Apifera Farm - where art, story, animals & woman merge. Home to artist Katherine Dunn

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Tuesday, June 09, 2020

The gardens of a landscaper combined with a weed caretaker

There really is no flower called a 'weed'. A weed is simply a category to lump a whole bunch of beautiful natural growing specimens into a negative label.

When I got together with Martyn, I had started my garden on my own in Portland. He lived next door, we met and began seeing each other, but more than that we began the first of our three gardens. Each one is better than the next, each one I've cried when we had to leave but then the next garden is born and I wouldn't go back to the last one if I had to leave the present one.

Back to weeds. When we started our combined gardens, I learned a lot from Martyn. He is after all a horticulturist by education, and had landscaped professionally since he was a young guy. There were so many new plants to grow in Oregon, versus my homeland of Minnesota where I had left to live in Portland. MArtyn would spurt out the Latin names. He still does this. I found it endearing then and still do.

We had to learn to mix our gardening styles. I like prarie free flowing gardens. I don't like things lined up in rows and then little plants in the front. And I love to add in what most consider weeds-buttercup in spring, Queen Anne's LAce mixed in everywhere, and clover. I introduced a really beautiful buckwhaet this year by mistake-oh the color! But I pulled it, knowing it would take over.

Martyn has learned to leave my weeds, or make 'suggestions'. He knows he must never, ever touch my Queen Anne's Lace. He has even become fond of my knack for growing clover as it is so lovely right now, but I've learned to pull it earlier than I use too.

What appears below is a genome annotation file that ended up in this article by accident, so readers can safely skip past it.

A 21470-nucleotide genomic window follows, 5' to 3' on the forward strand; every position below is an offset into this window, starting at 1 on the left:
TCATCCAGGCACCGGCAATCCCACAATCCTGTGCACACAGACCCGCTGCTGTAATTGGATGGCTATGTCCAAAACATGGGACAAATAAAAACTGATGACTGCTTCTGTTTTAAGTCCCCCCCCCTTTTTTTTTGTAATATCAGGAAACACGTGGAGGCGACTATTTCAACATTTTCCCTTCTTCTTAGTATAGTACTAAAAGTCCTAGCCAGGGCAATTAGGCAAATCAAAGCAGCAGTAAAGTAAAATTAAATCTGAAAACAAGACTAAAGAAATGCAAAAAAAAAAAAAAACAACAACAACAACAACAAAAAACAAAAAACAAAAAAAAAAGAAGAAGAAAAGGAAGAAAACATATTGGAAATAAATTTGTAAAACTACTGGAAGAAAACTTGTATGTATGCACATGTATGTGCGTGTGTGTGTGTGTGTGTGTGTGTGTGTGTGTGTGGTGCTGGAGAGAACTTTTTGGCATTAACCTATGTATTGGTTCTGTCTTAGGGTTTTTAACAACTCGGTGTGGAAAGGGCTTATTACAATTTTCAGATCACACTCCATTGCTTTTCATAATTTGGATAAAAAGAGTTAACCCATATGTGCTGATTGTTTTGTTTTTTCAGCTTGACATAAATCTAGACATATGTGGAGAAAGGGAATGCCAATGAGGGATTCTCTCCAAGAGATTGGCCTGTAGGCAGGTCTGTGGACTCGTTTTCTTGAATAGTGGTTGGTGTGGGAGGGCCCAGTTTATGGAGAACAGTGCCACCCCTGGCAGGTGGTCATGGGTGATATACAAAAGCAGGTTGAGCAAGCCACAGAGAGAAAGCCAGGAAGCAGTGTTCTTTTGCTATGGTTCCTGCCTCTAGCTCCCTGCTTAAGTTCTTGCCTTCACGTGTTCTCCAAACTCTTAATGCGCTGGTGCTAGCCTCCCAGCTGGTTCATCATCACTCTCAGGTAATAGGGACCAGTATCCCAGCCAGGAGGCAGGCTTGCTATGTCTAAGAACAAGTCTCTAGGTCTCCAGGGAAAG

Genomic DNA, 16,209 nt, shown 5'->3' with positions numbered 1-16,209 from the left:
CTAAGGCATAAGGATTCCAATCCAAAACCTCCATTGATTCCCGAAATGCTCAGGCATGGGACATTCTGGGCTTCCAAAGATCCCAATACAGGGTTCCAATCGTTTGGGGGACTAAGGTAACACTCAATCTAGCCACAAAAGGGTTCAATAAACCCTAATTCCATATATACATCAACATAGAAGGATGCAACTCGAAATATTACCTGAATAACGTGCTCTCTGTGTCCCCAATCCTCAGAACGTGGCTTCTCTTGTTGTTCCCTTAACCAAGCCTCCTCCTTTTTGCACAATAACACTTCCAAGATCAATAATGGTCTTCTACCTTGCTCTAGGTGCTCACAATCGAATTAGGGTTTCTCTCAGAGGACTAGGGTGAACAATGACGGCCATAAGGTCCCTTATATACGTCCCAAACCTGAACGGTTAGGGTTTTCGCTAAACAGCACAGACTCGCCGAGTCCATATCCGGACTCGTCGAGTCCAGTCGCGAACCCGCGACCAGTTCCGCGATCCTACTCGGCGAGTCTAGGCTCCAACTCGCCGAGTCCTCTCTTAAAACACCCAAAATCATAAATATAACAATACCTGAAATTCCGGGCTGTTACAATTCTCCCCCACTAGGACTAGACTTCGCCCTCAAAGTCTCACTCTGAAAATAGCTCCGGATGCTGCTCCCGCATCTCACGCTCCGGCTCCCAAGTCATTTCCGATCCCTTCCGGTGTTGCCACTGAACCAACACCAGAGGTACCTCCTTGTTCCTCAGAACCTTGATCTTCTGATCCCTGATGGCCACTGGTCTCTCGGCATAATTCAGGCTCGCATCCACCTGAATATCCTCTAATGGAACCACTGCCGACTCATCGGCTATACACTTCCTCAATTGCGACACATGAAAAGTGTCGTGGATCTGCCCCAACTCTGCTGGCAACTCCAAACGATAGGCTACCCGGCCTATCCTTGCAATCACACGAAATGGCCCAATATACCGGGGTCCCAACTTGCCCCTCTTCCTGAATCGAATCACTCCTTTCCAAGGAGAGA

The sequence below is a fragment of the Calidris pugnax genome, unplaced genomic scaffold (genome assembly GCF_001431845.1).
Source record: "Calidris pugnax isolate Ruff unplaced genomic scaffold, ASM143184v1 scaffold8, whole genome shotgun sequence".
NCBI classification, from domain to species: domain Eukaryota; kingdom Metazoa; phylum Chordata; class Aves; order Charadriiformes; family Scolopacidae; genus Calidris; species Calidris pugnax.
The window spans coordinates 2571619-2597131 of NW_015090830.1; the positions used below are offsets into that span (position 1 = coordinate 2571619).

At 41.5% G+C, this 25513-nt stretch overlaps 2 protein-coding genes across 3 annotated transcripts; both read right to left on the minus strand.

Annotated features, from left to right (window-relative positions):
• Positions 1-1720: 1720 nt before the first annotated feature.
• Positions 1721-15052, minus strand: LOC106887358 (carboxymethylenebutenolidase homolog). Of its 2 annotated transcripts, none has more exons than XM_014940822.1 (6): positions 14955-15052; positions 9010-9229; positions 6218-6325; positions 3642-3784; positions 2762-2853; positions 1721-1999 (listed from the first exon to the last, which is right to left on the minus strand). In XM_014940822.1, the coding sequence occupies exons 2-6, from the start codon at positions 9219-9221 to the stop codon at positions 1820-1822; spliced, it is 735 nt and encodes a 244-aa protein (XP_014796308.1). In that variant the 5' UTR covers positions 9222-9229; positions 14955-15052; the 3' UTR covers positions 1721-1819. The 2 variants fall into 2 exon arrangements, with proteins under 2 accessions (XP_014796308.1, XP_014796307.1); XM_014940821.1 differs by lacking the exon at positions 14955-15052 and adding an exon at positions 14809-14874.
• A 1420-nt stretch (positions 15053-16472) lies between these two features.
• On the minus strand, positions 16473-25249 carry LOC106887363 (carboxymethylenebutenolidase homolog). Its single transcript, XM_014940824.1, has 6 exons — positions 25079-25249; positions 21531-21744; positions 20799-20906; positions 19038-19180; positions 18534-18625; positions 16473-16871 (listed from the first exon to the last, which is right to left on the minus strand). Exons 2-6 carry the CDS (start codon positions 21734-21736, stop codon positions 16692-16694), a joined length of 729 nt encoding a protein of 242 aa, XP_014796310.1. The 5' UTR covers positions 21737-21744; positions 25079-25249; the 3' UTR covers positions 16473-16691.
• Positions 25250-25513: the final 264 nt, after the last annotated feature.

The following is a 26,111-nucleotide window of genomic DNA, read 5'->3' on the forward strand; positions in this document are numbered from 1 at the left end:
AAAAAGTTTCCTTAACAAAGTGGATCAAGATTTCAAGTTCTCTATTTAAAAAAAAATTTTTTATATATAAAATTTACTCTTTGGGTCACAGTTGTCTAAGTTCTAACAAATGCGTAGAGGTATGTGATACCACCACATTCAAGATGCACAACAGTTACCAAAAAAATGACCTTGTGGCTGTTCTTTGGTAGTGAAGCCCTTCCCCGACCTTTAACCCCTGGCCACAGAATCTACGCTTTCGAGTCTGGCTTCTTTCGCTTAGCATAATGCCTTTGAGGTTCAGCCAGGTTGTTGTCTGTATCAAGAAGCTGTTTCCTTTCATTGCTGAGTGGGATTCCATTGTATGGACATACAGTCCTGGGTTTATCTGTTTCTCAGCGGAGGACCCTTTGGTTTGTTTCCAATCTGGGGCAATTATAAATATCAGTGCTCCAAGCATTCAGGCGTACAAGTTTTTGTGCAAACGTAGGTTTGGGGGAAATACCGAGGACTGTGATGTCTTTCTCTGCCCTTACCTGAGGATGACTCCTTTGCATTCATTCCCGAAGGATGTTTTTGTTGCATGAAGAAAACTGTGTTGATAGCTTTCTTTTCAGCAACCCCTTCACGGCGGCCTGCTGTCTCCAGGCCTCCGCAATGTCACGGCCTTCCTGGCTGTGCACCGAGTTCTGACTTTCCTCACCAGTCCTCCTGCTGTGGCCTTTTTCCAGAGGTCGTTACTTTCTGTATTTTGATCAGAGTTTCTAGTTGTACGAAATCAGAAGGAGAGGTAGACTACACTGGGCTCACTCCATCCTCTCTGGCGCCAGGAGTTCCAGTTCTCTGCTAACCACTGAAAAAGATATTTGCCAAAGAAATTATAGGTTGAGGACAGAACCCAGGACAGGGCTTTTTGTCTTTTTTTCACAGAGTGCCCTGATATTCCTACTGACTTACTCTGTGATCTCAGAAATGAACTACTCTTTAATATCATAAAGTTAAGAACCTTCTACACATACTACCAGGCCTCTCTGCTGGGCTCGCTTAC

Martyn is pretty much in control of the front gardens, except for my hollyhock grove and coneflower area. He does whatever he wants in his garden and I don't interfere, I just admire it and ask questions. About this time of June he can get a bit bossy about my weeds. Yesterday I found him in my weediest area, laced with clover and Queen Anne's Lace, and he was pulling stuff from the ground. Not so fast Charlie. In fairness, it was a heavy rooted grass, so I forgave him.

Everything is popping, each day something changes. We noticed last night how the little daisies -all planted from seeds and transplants from the fields- are so sweet and pretty even though they have not quite opened becasue they look like little white lights at dusk. The peonies -oh I can't wait, salivating to see them.

Having a garden together is probably one of the most fun things we do as a team, and enjoyable. We never consider it work. It rewards us in so many ways.

1 comment:

Lin said...

Your gardens are lovely...and the backdrop, even more so. We do what we can in suburban Chicago with cookie-cutter houses. *sigh* I love to putter in the garden, moving this plant or that....trying new things from the garden center each spring. I am sorry for whoever buys this house when we leave one day. It's lovely...but some work.

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Thank you for reading! The farm and my art/writing keep me hopping, so might not respond immediately. Thank you for understanding. ~Katherine & Apifera ~